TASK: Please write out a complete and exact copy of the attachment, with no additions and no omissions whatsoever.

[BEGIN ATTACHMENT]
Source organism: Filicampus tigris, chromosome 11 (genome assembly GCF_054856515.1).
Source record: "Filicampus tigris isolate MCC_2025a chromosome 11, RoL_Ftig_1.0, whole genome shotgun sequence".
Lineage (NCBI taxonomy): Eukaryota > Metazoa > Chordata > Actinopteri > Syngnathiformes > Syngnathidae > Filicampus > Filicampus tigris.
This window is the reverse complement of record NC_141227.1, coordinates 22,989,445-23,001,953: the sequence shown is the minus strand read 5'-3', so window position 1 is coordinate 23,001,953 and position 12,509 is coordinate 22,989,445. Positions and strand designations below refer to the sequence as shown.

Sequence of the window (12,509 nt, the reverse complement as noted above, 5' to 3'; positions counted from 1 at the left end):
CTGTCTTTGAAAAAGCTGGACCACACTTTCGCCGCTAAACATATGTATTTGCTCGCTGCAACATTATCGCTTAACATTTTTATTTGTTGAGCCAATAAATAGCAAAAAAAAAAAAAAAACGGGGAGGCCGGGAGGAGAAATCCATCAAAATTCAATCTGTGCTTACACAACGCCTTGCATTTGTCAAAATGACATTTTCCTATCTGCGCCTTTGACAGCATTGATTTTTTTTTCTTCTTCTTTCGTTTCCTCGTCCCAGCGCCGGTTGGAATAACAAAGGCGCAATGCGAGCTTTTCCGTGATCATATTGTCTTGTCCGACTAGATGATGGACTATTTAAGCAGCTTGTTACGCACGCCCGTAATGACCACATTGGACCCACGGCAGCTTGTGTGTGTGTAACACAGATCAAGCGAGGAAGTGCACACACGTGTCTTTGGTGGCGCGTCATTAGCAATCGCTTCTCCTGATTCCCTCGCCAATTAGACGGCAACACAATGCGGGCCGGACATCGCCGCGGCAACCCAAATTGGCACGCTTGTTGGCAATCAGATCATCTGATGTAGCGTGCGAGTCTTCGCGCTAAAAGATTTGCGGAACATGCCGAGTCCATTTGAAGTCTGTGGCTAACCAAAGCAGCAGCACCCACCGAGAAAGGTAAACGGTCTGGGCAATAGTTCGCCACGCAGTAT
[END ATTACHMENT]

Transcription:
Source organism: Filicampus tigris, chromosome 11 (genome assembly GCF_054856515.1).
Source record: "Filicampus tigris isolate MCC_2025a chromosome 11, RoL_Ftig_1.0, whole genome shotgun sequence".
Lineage (NCBI taxonomy): Eukaryota > Metazoa > Chordata > Actinopteri > Syngnathiformes > Syngnathidae > Filicampus > Filicampus tigris.
This window is the reverse complement of record NC_141227.1, coordinates 22,989,445-23,001,953: the sequence shown is the minus strand read 5'-3', so window position 1 is coordinate 23,001,953 and position 12,509 is coordinate 22,989,445. Positions and strand designations below refer to the sequence as shown.

Sequence of the window (12,509 nt, the reverse complement as noted above, 5' to 3'; positions counted from 1 at the left end):
CTGTCTTTGAAAAAGCTGGACCACACTTTCGCCGCTAAACATATGTATTTGCTCGCTGCAACATTATCGCTTAACATTTTTATTTGTTGAGCCAATAAATAGCAAAAAAAAAAAAAAAACGGGGAGGCCGGGAGGAGAAATCCATCAAAATTCAATCTGTGCTTACACAACGCCTTGCATTTGTCAAAATGACATTTTCCTATCTGCGCCTTTGACAGCATTGATTTTTTTTTCTTCTTCTTTCGTTTCCTCGTCCCAGCGCCGGTTGGAATAACAAAGGCGCAATGCGAGCTTTTCCGTGATCATATTGTCTTGTCCGACTAGATGATGGACTATTTAAGCAGCTTGTTACGCACGCCCGTAATGACCACATTGGACCCACGGCAGCTTGTGTGTGTGTAACACAGATCAAGCGAGGAAGTGCACACACGTGTCTTTGGTGGCGCGTCATTAGCAATCGCTTCTCCTGATTCCCTCGCCAATTAGACGGCAACACAATGCGGGCCGGACATCGCCGCGGCAACCCAAATTGGCACGCTTGTTGGCAATCAGATCATCTGATGTAGCGTGCGAGTCTTCGCGCTAAAAGATTTGCGGAACATGCCGAGTCCATTTGAAGTCTGTGGCTAACCAAAGCAGCAGCACCCACCGAGAAAGGTAAACGGTCTGGGCAATAGTTCGCCACGCAGTAT